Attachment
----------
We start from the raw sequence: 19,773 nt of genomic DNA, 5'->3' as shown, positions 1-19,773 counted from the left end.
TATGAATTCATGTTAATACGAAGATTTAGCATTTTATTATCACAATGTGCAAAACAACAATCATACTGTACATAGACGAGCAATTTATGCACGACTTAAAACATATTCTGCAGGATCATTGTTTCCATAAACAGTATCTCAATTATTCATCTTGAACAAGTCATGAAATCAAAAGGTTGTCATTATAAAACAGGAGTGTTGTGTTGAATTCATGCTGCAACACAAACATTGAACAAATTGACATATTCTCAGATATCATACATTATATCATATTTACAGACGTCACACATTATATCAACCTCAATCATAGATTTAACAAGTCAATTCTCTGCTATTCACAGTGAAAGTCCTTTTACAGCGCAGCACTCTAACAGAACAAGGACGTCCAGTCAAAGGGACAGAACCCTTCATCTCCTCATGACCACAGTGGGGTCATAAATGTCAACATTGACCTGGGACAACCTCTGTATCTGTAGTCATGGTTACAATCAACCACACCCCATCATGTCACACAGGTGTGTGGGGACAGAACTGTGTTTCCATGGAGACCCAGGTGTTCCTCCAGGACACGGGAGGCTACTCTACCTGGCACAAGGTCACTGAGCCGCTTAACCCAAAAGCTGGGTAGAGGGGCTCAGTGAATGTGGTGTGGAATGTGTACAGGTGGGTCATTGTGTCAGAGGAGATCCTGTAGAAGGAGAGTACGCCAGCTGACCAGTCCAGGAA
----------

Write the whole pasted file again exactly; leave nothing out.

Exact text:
We start from the raw sequence: 19,773 nt of genomic DNA, 5'->3' as shown, positions 1-19,773 counted from the left end.
TATGAATTCATGTTAATACGAAGATTTAGCATTTTATTATCACAATGTGCAAAACAACAATCATACTGTACATAGACGAGCAATTTATGCACGACTTAAAACATATTCTGCAGGATCATTGTTTCCATAAACAGTATCTCAATTATTCATCTTGAACAAGTCATGAAATCAAAAGGTTGTCATTATAAAACAGGAGTGTTGTGTTGAATTCATGCTGCAACACAAACATTGAACAAATTGACATATTCTCAGATATCATACATTATATCATATTTACAGACGTCACACATTATATCAACCTCAATCATAGATTTAACAAGTCAATTCTCTGCTATTCACAGTGAAAGTCCTTTTACAGCGCAGCACTCTAACAGAACAAGGACGTCCAGTCAAAGGGACAGAACCCTTCATCTCCTCATGACCACAGTGGGGTCATAAATGTCAACATTGACCTGGGACAACCTCTGTATCTGTAGTCATGGTTACAATCAACCACACCCCATCATGTCACACAGGTGTGTGGGGACAGAACTGTGTTTCCATGGAGACCCAGGTGTTCCTCCAGGACACGGGAGGCTACTCTACCTGGCACAAGGTCACTGAGCCGCTTAACCCAAAAGCTGGGTAGAGGGGCTCAGTGAATGTGGTGTGGAATGTGTACAGGTGGGTCATTGTGTCAGAGGAGATCCTGTAGAAGGAGAGTACGCCAGCTGACCAGTCCAGGAA